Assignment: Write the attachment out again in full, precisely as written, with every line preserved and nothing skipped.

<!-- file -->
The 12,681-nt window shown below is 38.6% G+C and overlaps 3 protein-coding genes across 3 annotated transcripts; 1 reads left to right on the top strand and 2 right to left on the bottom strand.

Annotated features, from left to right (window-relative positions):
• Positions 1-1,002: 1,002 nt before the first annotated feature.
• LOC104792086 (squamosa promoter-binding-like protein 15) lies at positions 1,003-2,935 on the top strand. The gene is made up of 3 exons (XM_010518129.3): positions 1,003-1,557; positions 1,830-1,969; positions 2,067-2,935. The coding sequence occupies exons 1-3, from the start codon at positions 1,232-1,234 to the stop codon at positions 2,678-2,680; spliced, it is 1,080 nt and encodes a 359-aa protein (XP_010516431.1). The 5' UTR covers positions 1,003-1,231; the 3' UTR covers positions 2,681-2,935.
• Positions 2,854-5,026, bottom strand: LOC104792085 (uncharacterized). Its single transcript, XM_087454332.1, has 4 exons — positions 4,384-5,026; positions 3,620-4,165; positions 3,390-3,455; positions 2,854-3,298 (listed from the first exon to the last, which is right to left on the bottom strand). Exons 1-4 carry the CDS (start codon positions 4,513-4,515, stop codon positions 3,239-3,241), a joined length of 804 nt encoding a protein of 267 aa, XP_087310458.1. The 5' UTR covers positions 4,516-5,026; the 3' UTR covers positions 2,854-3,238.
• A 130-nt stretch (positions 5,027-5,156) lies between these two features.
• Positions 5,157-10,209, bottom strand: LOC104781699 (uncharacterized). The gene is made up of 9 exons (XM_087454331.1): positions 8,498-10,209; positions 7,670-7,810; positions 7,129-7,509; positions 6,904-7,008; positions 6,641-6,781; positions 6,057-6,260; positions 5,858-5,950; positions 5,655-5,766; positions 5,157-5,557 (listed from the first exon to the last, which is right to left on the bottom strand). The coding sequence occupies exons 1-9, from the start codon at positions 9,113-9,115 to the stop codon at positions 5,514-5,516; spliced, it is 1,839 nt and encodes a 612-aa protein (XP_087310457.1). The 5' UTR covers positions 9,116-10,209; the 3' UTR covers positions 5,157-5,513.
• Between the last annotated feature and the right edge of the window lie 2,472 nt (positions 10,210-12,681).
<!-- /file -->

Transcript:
The 12,681-nt window shown below is 38.6% G+C and overlaps 3 protein-coding genes across 3 annotated transcripts; 1 reads left to right on the top strand and 2 right to left on the bottom strand.

Annotated features, from left to right (window-relative positions):
• Positions 1-1,002: 1,002 nt before the first annotated feature.
• LOC104792086 (squamosa promoter-binding-like protein 15) lies at positions 1,003-2,935 on the top strand. The gene is made up of 3 exons (XM_010518129.3): positions 1,003-1,557; positions 1,830-1,969; positions 2,067-2,935. The coding sequence occupies exons 1-3, from the start codon at positions 1,232-1,234 to the stop codon at positions 2,678-2,680; spliced, it is 1,080 nt and encodes a 359-aa protein (XP_010516431.1). The 5' UTR covers positions 1,003-1,231; the 3' UTR covers positions 2,681-2,935.
• Positions 2,854-5,026, bottom strand: LOC104792085 (uncharacterized). Its single transcript, XM_087454332.1, has 4 exons — positions 4,384-5,026; positions 3,620-4,165; positions 3,390-3,455; positions 2,854-3,298 (listed from the first exon to the last, which is right to left on the bottom strand). Exons 1-4 carry the CDS (start codon positions 4,513-4,515, stop codon positions 3,239-3,241), a joined length of 804 nt encoding a protein of 267 aa, XP_087310458.1. The 5' UTR covers positions 4,516-5,026; the 3' UTR covers positions 2,854-3,238.
• A 130-nt stretch (positions 5,027-5,156) lies between these two features.
• Positions 5,157-10,209, bottom strand: LOC104781699 (uncharacterized). The gene is made up of 9 exons (XM_087454331.1): positions 8,498-10,209; positions 7,670-7,810; positions 7,129-7,509; positions 6,904-7,008; positions 6,641-6,781; positions 6,057-6,260; positions 5,858-5,950; positions 5,655-5,766; positions 5,157-5,557 (listed from the first exon to the last, which is right to left on the bottom strand). The coding sequence occupies exons 1-9, from the start codon at positions 9,113-9,115 to the stop codon at positions 5,514-5,516; spliced, it is 1,839 nt and encodes a 612-aa protein (XP_087310457.1). The 5' UTR covers positions 9,116-10,209; the 3' UTR covers positions 5,157-5,513.
• Between the last annotated feature and the right edge of the window lie 2,472 nt (positions 10,210-12,681).